Slowly the enormous eyes peeped out from behind Denise's skirts.
"Where's the peanut?" Artie coaxed in puppet voice.
Fascinated, the little girl came more into view. She had the two middle-most fingers of her left hand jammed into her mouth, her pinky finger splayed across her right cheek, thumb and forefinger across the left.
"Ooooo," the puppet sang. "I think I see the peanut!"
There was a wet pop as the child pulled her fingers from her mouth. "I not a peanut," she said.
"You're not?" said Artemus, hunkering down to the child's level and opening his eyes wide. "Why, are you sure?"
She nodded and jammed the fingers back into her mouth.
Artemus brought the puppet up and looked it in the eye. "She says she's not the peanut," he told the puppet.
"Are you certain?" the puppet answered. "I thought sure I saw a peanut."
"Look for yourself," Artie told the puppet. He brought the puppet up to the little girl's face, tilting it this way and that, making it seem to be looking her up and down.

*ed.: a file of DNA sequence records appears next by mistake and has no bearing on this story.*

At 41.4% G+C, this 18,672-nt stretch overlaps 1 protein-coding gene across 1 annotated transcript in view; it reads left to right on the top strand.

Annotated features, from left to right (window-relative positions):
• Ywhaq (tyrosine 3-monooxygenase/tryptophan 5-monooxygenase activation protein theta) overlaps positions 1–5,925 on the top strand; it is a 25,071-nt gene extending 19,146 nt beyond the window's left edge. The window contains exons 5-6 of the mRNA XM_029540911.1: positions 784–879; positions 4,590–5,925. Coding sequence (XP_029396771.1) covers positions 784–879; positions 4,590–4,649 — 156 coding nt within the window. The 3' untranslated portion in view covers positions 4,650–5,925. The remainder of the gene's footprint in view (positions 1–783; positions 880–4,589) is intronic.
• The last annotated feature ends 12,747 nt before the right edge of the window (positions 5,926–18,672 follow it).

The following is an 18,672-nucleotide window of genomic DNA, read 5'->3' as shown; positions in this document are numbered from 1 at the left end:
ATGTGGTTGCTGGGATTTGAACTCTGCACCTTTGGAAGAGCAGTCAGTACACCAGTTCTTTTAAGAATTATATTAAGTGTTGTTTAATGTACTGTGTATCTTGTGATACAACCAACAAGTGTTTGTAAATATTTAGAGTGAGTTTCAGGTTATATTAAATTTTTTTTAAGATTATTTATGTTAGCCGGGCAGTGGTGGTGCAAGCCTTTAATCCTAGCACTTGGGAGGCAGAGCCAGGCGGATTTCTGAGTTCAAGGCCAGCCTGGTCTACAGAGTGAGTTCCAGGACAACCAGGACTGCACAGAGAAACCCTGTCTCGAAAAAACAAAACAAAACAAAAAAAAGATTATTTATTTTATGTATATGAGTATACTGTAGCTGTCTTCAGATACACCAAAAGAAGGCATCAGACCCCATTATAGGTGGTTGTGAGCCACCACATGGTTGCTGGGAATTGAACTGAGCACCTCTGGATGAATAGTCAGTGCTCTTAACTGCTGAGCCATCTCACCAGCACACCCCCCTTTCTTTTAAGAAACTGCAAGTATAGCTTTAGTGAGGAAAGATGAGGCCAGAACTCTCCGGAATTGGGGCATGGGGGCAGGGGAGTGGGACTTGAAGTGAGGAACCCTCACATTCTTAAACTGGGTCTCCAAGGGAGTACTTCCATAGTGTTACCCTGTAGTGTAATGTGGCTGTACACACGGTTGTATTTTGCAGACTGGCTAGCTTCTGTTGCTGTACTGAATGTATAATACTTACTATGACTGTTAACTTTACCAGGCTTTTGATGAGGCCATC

There was the wet pop again. "You funny," she said solemnly.
"Thank you very much," said Artemus.
She pointed at the paper puppet. "Can I have it?" she asked.
"May I have it," Denise corrected.
"May I have it?" the child parroted after her mother.
"Well, I don't know," said Artie. Looking the puppet in the face again, he asked it, "What do you think?"
"I suppose she may," said the puppet, "but only if she's the peanut. And if her hands are dry."
"Ah!" said Artemus. "Well then: are you the peanut?"
The child meditated on this briefly, then nodded.
"I thought you were!" beamed Artemus. "And are your hands dry?"
She looked at them and shook her head.